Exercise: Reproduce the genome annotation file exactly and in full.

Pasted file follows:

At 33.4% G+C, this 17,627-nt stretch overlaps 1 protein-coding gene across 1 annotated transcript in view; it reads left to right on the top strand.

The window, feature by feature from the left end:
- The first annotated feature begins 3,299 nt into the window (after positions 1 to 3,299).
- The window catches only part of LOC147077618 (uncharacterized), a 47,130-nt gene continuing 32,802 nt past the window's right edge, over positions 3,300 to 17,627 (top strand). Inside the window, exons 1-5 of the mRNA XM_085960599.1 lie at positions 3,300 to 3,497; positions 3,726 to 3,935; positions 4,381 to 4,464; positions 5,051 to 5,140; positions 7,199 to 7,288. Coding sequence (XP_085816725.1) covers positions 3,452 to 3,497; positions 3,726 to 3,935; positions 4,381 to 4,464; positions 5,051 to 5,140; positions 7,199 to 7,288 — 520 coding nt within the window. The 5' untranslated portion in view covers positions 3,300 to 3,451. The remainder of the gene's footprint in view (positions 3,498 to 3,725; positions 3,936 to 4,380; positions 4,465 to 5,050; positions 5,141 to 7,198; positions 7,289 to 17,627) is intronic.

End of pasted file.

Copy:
At 33.4% G+C, this 17,627-nt stretch overlaps 1 protein-coding gene across 1 annotated transcript in view; it reads left to right on the top strand.

The window, feature by feature from the left end:
- The first annotated feature begins 3,299 nt into the window (after positions 1 to 3,299).
- The window catches only part of LOC147077618 (uncharacterized), a 47,130-nt gene continuing 32,802 nt past the window's right edge, over positions 3,300 to 17,627 (top strand). Inside the window, exons 1-5 of the mRNA XM_085960599.1 lie at positions 3,300 to 3,497; positions 3,726 to 3,935; positions 4,381 to 4,464; positions 5,051 to 5,140; positions 7,199 to 7,288. Coding sequence (XP_085816725.1) covers positions 3,452 to 3,497; positions 3,726 to 3,935; positions 4,381 to 4,464; positions 5,051 to 5,140; positions 7,199 to 7,288 — 520 coding nt within the window. The 5' untranslated portion in view covers positions 3,300 to 3,451. The remainder of the gene's footprint in view (positions 3,498 to 3,725; positions 3,936 to 4,380; positions 4,465 to 5,050; positions 5,141 to 7,198; positions 7,289 to 17,627) is intronic.